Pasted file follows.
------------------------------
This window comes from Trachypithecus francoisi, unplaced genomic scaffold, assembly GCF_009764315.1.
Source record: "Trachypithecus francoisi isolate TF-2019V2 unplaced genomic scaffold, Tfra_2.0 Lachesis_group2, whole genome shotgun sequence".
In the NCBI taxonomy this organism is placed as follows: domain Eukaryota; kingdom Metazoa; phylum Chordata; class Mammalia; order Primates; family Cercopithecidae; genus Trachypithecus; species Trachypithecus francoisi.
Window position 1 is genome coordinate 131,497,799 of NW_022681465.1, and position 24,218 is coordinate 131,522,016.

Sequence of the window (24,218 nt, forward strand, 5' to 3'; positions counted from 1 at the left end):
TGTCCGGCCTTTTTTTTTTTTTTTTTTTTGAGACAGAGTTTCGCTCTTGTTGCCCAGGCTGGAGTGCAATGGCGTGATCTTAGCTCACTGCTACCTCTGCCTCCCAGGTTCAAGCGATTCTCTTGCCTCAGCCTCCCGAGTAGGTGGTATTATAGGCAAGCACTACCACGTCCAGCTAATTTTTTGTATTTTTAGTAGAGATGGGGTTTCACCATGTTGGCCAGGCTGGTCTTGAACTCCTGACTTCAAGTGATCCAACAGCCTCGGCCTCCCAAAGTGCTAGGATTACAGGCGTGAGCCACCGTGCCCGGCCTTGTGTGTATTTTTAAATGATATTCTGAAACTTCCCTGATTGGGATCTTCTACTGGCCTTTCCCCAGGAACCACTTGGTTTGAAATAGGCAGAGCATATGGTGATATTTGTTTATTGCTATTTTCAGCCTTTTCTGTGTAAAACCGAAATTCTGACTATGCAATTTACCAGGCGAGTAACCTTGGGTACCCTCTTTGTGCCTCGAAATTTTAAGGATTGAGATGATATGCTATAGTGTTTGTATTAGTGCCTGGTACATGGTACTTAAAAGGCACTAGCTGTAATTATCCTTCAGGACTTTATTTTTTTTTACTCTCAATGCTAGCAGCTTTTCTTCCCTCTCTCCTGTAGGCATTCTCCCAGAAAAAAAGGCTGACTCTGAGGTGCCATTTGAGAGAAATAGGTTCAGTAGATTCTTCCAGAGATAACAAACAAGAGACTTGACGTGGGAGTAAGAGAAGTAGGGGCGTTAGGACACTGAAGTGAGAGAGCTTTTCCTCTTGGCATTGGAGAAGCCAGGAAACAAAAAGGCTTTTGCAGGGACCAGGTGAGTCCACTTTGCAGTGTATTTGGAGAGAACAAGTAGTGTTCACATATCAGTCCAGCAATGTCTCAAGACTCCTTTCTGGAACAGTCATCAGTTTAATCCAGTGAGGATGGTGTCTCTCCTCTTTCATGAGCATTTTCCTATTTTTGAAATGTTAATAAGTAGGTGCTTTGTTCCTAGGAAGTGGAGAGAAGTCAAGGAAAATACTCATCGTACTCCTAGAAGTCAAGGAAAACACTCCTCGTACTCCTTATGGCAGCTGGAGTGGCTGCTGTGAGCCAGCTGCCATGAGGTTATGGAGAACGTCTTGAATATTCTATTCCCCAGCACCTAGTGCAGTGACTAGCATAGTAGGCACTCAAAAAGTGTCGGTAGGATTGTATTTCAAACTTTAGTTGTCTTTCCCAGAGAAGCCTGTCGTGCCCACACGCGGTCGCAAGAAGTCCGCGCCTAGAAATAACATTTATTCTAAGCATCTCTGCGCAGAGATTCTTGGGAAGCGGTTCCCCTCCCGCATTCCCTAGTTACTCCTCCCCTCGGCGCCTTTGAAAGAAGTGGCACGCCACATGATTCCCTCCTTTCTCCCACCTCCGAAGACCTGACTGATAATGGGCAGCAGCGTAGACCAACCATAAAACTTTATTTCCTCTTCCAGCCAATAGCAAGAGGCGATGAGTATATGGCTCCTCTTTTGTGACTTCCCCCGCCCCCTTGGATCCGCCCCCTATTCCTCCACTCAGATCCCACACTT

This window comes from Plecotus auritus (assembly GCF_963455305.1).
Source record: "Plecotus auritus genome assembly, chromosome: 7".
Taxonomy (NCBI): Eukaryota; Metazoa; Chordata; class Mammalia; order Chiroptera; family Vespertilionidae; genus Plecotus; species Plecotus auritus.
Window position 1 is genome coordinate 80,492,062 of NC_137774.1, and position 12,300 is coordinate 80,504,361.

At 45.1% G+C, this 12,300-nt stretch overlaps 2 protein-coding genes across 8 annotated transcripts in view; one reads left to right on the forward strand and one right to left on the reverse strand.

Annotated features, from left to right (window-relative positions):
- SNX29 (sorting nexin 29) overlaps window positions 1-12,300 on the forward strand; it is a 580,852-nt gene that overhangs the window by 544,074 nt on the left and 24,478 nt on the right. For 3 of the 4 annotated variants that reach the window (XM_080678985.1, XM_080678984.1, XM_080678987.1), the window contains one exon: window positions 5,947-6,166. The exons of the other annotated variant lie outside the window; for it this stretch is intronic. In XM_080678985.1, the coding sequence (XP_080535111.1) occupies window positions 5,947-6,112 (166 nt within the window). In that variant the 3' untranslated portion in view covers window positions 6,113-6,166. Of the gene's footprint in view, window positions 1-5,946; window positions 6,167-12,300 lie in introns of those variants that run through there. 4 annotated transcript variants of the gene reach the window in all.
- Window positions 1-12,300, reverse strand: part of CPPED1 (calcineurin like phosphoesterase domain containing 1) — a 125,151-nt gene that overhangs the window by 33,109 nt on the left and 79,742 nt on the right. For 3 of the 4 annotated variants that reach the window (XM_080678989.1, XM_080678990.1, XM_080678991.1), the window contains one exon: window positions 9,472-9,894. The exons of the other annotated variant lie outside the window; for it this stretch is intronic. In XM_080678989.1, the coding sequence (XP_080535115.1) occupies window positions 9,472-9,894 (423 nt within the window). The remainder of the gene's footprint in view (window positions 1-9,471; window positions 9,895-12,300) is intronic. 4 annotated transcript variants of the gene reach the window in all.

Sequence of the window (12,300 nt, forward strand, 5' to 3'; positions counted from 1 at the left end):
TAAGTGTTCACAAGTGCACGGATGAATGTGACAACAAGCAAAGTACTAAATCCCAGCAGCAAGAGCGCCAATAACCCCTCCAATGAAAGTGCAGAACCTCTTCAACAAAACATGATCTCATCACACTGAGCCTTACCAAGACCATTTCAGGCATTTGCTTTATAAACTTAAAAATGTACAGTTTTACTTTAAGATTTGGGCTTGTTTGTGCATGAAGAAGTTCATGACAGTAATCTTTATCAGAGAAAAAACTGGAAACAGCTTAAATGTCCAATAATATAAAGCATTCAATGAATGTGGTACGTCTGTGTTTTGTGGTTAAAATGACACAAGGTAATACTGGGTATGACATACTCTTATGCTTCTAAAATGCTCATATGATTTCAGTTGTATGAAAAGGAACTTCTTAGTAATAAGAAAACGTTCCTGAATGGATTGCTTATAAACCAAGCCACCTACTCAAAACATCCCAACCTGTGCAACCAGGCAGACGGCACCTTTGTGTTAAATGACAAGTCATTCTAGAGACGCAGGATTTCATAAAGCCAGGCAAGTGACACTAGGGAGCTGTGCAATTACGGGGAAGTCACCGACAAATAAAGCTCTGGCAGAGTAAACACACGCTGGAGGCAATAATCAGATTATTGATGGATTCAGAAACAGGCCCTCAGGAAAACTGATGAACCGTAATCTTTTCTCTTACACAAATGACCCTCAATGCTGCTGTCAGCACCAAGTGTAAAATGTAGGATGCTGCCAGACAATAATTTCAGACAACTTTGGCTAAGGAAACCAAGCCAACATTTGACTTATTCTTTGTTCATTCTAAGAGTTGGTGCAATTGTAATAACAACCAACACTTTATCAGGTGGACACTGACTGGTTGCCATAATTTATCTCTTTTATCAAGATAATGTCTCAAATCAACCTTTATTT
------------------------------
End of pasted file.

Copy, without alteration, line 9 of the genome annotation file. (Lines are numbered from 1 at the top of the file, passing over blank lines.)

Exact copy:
Taxonomy (NCBI): Eukaryota; Metazoa; Chordata; class Mammalia; order Chiroptera; family Vespertilionidae; genus Plecotus; species Plecotus auritus.